My guess is that you don’t know me.

I am a music fanatic. I spend a career-threatening amount of time each day thinking about and digesting music, and turning over the realities of the music industry in my brain. I fill the gaps with graphic design, video games, and quoting TV and movies without caring to explain the context.

Recently I’ve been wrestling with the concept of support and what that could mean in the music world.

Usually, when we picture supporting music, we see ourselves buying albums, concert tickets, and band merch. Digging a bit deeper, “support” might also suggest that we stand with the artist, their lyrics, their mission, their beliefs, etc. In fact, sharing an artist’s beliefs is often what draws us to them in the first place.


What began as merely thinking about support transformed into wrestling when I realized that, “Oh crap... I don’t share beliefs with every artist that I listen to.” Not only do many of my favorite artists hold political, religious, and societal beliefs that I don’t, but on an even simpler level, I’ve mostly just not been through what they have. I’ve never been an alcoholic. I’m not a recovering drug addict. I’ve always known my father, and he’s nice. I don’t know pretty much any of the lyrics to Piano Man. The only experience I really share with any of my favorite artists is heartbreak, and even then it was over a completely different woman (I’m pretty sure).


I found myself wondering if it was even right for me to support these artists whose views and experiences are those I don’t share, and in some cases, directly oppose. It’s not like it would be hateful for me to refrain from listening to that stuff, would it? If anything, I’m separating myself from negativity… right? I don’t owe them a single megabyte of space on my phone… do I?

The wrestling began.

I discovered an important difference between support and support (one that you can’t see just by reading both words). As established, a deeper support in one sense is to stand with or behind someone, and by extension, their beliefs and actions. I wondered if, in another sense, support was simply being there for the person. By this definition, supporting an artist involves analyzing and contemplating their music in an attempt to discover and digest its meaning for the sake of discovering on a deeper level its creator.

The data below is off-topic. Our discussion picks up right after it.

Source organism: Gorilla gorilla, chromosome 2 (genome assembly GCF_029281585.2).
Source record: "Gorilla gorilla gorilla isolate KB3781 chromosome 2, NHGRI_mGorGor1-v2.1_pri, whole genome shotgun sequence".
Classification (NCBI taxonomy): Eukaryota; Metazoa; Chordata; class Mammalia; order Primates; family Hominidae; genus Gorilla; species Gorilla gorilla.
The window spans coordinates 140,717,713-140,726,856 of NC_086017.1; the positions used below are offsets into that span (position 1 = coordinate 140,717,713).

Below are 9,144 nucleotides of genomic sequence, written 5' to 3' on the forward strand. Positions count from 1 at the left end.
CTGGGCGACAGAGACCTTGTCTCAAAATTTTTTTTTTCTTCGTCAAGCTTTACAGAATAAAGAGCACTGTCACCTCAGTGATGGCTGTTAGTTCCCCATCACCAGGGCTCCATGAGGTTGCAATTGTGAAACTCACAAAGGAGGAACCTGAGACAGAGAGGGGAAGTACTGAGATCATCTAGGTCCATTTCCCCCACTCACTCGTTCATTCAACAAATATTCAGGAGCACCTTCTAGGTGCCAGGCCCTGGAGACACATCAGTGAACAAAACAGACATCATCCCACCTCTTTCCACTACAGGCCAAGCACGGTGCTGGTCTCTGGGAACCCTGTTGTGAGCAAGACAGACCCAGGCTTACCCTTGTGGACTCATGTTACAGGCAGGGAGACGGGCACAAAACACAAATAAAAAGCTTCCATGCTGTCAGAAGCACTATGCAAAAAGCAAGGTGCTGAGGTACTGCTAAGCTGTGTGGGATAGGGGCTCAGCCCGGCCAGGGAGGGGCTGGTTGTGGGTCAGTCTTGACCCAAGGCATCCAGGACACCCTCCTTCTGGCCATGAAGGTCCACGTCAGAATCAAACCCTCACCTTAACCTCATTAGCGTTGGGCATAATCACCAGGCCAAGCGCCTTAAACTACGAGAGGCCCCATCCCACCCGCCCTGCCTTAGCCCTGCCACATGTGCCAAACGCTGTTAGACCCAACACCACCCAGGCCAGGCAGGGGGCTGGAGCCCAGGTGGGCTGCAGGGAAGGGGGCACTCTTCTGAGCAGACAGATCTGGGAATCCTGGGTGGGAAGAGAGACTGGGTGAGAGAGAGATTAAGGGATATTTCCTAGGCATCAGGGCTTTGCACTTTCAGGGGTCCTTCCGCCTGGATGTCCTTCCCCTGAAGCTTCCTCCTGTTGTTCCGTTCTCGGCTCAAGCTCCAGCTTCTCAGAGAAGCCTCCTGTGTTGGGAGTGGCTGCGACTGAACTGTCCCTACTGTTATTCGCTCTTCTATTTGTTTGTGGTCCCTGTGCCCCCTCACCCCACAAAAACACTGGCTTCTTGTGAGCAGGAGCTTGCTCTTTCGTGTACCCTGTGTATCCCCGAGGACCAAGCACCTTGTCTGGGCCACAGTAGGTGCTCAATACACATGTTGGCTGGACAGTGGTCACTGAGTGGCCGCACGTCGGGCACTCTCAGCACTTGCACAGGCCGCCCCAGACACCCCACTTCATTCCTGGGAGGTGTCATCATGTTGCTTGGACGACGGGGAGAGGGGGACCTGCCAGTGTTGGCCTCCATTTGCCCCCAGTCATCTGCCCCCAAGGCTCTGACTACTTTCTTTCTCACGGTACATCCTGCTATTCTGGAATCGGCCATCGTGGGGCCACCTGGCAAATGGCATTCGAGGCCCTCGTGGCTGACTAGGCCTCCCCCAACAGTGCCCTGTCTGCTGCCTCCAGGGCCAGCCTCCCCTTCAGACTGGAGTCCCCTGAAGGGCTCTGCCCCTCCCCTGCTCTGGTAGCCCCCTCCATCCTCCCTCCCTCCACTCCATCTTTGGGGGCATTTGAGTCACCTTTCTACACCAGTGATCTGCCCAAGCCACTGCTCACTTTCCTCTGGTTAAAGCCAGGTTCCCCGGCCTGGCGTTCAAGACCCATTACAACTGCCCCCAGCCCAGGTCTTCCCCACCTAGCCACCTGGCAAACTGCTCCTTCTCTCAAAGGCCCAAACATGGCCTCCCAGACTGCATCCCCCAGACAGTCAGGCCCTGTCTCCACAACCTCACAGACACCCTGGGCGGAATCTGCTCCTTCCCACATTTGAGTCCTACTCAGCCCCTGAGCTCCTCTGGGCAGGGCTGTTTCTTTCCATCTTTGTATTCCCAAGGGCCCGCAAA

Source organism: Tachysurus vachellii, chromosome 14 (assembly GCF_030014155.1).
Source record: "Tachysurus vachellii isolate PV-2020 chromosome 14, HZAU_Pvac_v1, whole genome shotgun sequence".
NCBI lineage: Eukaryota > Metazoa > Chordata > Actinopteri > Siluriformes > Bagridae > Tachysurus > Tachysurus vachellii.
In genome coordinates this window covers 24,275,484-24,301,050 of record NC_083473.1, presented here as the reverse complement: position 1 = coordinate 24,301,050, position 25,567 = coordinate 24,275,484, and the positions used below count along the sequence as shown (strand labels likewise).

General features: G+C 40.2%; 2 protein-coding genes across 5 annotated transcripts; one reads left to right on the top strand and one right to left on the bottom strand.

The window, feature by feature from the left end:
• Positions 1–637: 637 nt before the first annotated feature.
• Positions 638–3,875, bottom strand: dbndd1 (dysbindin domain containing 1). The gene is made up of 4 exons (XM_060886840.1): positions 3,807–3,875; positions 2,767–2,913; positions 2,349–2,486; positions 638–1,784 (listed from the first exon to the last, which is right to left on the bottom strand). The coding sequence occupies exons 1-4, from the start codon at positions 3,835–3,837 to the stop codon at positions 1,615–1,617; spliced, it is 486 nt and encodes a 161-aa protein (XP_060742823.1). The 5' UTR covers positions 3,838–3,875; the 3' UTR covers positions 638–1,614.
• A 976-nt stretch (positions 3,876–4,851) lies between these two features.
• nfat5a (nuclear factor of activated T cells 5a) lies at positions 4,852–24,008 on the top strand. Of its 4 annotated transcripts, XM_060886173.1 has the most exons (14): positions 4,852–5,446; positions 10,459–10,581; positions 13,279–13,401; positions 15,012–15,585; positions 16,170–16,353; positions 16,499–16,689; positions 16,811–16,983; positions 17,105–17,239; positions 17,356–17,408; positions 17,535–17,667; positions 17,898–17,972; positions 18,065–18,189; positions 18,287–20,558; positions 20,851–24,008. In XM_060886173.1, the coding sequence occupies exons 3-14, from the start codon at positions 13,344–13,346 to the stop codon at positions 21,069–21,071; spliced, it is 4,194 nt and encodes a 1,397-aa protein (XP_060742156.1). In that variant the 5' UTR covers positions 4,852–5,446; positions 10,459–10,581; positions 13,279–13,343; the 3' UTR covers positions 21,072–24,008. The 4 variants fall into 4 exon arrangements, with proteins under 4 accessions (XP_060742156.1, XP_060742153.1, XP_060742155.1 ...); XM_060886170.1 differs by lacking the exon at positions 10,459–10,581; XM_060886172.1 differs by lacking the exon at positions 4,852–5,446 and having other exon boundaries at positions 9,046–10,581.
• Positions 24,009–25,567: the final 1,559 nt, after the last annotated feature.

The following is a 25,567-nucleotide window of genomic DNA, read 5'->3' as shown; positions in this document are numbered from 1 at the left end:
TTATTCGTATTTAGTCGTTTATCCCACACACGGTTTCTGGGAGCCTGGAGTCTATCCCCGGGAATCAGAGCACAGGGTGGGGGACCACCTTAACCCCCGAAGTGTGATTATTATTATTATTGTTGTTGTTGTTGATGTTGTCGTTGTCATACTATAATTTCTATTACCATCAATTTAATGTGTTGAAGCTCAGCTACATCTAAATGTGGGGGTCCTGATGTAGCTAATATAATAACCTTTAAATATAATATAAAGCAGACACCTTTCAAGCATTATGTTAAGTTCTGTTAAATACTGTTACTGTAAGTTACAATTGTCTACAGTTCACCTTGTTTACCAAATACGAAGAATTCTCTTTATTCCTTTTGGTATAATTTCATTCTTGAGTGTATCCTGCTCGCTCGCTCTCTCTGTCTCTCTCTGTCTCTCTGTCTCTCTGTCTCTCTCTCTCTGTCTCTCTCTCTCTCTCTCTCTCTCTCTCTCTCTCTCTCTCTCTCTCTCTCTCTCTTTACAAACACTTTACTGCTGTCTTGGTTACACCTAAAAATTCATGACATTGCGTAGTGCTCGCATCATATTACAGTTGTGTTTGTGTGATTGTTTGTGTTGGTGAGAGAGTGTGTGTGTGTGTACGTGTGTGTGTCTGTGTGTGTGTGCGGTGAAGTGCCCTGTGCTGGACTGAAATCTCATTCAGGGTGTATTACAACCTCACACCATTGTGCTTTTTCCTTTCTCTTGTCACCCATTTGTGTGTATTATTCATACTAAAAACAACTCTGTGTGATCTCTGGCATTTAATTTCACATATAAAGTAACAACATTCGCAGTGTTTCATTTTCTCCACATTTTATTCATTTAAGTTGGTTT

At first I thought it was ridiculous - the idea that I could knowingly listen to a song about cocaine addiction or prostitutes and walk away an unscathed, decent, heaven-bound, drugless, prostitute-less man - but with the re-realization that sins and sinners are two radically different things came the feeling that I truly was onto something.

Besides, who the hell do I think I am? I’ve had addictions. I’ ve wronged people - even destroyed them in some cases. I sin by the minute for goodness’ sake. Surely I don’t believe I’ve lost my right to be heard, so should I assume these artists have lost theirs? Is it just for God and the world to stop listening once they know what I’ve been up to lately?

If so, I’m totally screwed.

After reflecting for a millisecond upon my humanity, I find myself in need of some serious help if there’s any hope of me getting anywhere decent  beyond Earth. Do you hear me? I need help, people. Are you listening? Okay I need an outlet, here. SOMEBODY GO GET MY FREAKING GUITAR.

No, I’m not saying that every artist’s intention is to send out a hell-fearing distress call. Rather, I’m suggesting that, as an audience called to the imitation of Christ, it’s no more a sin for us to listen to a broken musician’s songs than it is a sin for us to listen to a broken man’s words. I daresay it’s hardly different at all. Some people talk. Others play music. Are we listening?

Of course, it would be naive to assume that each and every ounce of music warrants even our attention, much less our support. Unfortunately, there’s a great deal of music that flat-out glorifies sin. We can often identify this garbage effortlessly, as it’s riddled with the usual: self-glorifying, materialistic, prideful, hyper-sexualized nonsense. The tricky thing is that honest, broken music often contains the same sins, so how do we tell what is and isn’t worth our attention?